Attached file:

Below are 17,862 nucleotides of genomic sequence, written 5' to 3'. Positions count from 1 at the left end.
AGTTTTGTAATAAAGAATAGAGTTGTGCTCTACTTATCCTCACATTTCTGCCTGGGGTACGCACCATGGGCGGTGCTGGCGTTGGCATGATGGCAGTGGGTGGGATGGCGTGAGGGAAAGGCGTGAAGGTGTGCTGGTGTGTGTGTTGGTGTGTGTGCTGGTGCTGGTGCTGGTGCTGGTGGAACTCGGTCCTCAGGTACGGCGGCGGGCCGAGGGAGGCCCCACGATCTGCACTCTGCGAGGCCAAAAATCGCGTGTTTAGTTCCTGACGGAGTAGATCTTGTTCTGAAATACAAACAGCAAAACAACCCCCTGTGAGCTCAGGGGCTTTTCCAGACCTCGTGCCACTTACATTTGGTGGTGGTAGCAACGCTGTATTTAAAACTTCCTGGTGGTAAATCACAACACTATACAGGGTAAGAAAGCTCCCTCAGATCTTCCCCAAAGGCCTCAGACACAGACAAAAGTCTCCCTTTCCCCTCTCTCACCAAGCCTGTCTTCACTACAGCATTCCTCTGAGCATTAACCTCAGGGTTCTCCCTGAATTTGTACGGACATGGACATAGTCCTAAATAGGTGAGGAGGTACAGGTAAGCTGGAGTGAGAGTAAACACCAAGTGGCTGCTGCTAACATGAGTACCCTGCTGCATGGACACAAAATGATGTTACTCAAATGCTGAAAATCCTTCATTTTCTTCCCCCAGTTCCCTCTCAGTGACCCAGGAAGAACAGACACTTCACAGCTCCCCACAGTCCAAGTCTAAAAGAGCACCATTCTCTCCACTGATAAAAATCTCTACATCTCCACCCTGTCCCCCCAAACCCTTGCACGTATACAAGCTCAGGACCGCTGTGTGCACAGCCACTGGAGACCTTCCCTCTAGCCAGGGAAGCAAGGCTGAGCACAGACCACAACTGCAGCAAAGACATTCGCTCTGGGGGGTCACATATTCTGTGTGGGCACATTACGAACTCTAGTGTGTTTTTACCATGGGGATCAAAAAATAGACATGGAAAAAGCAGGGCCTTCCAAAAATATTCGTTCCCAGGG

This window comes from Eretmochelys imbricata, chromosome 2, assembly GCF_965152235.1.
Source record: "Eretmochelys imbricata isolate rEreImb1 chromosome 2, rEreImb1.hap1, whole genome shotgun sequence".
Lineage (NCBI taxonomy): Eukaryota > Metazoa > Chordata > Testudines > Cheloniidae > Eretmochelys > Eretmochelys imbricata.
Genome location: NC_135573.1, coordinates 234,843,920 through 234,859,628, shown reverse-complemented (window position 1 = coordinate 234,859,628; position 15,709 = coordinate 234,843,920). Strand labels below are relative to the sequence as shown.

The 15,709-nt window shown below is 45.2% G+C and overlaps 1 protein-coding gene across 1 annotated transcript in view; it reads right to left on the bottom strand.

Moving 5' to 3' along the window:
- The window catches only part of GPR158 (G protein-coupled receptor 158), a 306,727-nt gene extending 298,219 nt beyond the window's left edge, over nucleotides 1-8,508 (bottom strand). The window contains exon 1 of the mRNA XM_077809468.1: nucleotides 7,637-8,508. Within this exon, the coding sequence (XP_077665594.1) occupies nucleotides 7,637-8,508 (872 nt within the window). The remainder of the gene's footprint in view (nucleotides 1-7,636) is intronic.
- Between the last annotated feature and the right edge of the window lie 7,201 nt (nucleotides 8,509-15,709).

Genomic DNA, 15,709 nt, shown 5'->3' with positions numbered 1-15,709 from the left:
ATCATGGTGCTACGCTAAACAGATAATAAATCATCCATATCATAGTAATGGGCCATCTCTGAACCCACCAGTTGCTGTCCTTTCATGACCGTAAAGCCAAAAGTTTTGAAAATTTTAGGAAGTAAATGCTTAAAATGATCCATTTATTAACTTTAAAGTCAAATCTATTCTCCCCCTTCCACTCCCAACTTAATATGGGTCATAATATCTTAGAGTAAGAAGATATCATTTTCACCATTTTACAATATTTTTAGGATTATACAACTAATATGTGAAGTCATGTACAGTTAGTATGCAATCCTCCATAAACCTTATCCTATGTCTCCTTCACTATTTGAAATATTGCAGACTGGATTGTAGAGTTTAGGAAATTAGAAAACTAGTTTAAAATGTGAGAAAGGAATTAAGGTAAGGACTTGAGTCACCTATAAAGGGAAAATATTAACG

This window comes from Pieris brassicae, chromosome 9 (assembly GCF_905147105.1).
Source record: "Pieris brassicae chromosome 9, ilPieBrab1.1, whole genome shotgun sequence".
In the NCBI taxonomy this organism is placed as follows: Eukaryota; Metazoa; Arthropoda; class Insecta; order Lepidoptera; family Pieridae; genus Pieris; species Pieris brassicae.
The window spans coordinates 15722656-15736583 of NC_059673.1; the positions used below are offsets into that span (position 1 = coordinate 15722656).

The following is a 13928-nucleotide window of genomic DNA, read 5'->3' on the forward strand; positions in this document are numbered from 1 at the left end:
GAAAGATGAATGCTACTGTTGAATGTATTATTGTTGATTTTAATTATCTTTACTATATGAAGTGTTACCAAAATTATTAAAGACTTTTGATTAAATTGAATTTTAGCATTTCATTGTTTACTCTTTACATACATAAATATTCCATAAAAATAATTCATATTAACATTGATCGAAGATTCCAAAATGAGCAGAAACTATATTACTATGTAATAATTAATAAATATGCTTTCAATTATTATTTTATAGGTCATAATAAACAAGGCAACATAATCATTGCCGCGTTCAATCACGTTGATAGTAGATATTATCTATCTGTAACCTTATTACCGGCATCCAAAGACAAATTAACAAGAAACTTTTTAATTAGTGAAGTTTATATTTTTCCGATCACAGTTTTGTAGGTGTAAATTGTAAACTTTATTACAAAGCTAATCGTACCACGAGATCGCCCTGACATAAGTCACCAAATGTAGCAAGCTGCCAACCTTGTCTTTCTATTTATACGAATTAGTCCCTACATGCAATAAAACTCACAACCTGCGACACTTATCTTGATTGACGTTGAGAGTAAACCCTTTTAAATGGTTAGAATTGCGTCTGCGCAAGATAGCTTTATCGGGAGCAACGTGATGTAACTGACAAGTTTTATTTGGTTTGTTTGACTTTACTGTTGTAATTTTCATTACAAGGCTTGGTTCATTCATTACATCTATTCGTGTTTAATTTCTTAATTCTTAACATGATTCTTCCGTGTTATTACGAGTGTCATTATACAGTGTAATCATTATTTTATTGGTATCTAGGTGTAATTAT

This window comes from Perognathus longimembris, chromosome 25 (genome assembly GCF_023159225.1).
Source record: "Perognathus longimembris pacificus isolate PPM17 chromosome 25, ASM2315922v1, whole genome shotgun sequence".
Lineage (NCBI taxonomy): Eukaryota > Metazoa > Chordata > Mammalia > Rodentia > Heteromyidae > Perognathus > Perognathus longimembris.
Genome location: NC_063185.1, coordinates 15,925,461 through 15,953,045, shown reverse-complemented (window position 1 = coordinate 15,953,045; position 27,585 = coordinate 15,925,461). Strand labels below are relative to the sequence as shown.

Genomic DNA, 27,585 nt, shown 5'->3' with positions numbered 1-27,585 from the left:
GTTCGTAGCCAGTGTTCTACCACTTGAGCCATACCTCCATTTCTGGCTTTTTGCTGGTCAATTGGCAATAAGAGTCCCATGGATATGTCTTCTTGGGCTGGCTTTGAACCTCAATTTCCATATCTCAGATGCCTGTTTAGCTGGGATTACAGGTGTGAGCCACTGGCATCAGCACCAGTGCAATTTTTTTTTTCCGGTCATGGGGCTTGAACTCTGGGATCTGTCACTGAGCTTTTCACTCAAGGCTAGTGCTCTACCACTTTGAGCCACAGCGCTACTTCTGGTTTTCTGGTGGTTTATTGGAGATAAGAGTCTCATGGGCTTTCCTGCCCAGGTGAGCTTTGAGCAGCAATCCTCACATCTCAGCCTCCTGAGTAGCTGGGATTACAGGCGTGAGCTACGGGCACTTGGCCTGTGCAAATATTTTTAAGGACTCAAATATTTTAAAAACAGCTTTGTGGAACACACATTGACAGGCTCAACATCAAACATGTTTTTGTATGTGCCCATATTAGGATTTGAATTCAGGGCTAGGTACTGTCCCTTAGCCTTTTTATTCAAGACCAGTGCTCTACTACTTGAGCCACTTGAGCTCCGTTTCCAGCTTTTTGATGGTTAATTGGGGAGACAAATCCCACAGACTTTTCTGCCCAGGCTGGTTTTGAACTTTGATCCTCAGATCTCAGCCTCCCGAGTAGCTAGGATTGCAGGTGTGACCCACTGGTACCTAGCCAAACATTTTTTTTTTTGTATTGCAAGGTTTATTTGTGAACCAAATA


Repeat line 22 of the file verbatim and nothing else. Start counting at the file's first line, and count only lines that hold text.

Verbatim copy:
Genome location: NC_063185.1, coordinates 15,925,461 through 15,953,045, shown reverse-complemented (window position 1 = coordinate 15,953,045; position 27,585 = coordinate 15,925,461). Strand labels below are relative to the sequence as shown.